Did you expect to be in this place five years ago when the series started? What changed from your original plan the most?
J. Wyman: Well, it’s been such a long road, twists and turns and there’s so many times when you’re coming into work and all of sudden like the parking attendant says, “Hey, I thought of something. What about this?” You’re like, “Oh, my gosh. That’s the greatest idea ever, man, for sure.”
So, ideas come from all over and sometimes like something you thought wouldn’t really be as big as it did, blows up into something else. There are certain episodes that all of a sudden like just really touched people. Like “White Tulip” came from a dream. It was a dream of mine, this image and I thought, well, why did that episode touch people? You sort of start to go and you start to figure things out.
We like to be clever and say, “Well, we knew a lot of stuff,” because we did. But, the truth is we didn’t know a lot of stuff either. We did not know at the beginning on the bus that the amber was amber from the alternate universe. It was re-contextualized, but it’s like it just sort of fits like a little bit of a puzzle and you go, “Wow, that’s really interesting.”
So, you sort of find the things that work and the things that don’t work and you kind of go from there, but it’s like a living, breathing organism that you listen to. Sometimes we don’t hear so well, but if you listen to it, it sort of indicates where you should go naturally. So, that idea has changed where we’re going to end up to a lot and even up until the last episode. My thinking on the episode was fluctuating and vacillating between several different ideas.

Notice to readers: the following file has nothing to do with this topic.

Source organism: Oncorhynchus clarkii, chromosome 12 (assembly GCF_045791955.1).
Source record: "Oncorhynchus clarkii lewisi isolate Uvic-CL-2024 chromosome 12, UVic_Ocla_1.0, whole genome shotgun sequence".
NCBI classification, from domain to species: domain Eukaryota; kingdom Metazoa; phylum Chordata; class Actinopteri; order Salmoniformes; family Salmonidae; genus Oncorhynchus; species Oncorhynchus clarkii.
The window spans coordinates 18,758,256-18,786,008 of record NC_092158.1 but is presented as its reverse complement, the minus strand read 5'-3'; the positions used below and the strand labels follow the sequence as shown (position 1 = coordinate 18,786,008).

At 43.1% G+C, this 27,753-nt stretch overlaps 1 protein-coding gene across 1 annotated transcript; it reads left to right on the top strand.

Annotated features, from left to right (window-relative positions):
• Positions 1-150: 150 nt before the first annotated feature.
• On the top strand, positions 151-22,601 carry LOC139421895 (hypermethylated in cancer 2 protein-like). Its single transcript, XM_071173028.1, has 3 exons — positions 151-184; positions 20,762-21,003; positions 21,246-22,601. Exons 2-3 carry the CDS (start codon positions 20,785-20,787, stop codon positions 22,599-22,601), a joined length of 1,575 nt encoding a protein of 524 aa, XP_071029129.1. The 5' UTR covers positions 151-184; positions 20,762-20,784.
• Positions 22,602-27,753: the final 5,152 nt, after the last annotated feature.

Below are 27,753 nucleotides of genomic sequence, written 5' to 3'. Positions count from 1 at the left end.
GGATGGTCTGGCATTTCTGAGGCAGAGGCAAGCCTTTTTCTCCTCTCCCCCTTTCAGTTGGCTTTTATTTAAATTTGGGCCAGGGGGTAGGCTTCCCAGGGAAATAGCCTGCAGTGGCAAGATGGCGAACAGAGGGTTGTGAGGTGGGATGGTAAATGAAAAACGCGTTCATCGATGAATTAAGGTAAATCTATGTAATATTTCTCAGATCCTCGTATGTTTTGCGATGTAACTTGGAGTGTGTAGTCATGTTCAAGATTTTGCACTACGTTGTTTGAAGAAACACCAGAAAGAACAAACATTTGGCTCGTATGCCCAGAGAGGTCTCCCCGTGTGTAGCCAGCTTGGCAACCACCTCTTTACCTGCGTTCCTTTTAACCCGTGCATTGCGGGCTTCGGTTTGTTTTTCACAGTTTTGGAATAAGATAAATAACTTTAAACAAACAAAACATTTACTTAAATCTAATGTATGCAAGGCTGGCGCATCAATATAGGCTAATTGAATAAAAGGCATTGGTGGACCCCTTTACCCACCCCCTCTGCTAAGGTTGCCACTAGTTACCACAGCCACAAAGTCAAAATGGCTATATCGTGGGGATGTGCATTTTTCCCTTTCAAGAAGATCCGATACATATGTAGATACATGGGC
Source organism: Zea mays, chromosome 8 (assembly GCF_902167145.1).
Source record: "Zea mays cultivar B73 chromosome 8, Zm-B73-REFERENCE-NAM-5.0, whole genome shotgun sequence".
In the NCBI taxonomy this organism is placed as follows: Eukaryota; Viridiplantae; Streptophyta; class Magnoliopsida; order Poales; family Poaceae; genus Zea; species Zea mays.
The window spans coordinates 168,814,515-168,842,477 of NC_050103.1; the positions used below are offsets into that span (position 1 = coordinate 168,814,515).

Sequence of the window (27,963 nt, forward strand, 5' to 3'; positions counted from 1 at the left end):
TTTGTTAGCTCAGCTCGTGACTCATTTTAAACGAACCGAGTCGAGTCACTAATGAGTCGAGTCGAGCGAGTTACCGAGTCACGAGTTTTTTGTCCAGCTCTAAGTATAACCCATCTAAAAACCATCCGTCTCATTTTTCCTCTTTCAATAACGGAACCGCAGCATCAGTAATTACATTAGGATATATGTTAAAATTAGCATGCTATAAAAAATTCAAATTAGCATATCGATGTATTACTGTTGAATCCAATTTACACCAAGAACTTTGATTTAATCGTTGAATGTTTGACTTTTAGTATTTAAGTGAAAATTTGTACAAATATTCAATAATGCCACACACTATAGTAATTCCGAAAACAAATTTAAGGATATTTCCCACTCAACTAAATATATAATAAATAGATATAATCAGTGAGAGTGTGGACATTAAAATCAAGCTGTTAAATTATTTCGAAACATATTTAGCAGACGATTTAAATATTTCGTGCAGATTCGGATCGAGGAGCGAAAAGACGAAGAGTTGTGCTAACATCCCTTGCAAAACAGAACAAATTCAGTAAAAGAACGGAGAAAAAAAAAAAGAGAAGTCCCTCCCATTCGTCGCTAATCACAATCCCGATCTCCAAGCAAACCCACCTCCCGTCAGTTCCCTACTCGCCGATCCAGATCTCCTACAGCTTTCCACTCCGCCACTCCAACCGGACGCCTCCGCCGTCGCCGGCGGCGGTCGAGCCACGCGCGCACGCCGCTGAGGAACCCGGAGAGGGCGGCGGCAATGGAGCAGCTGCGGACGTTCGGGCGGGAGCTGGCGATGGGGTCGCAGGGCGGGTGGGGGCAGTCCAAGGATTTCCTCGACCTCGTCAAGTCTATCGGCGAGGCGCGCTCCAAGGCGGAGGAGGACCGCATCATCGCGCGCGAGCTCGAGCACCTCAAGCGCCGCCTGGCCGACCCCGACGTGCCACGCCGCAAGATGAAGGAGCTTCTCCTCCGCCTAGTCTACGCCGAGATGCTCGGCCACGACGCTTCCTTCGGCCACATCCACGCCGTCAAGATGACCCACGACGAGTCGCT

What do you see as the major challenges you faced in bringing this all to a conclusion that the fans would both appreciate and accept as a suitable ending to the series?
J. Wyman: Yes, good question, because like I said today, I adore the fans and I feel like they—or I guess I should say everybody who supports the program. In my opinion, it’s like everybody sort of owns a little brick in the building because it was sort of like a miracle and everybody sort of supported it. When I started looking at it, as I said before, it’s like I realized that I think the only thing that did save the show were the reactions of the media and the fans that sort of could identify the heart in the program and the aspirational ideas in the program and they responded to that. I have to believe that they’re not here to see how a flux capacitor works. They’re here to see what the human heart is about and watch these people that they love go through things and go through them with them.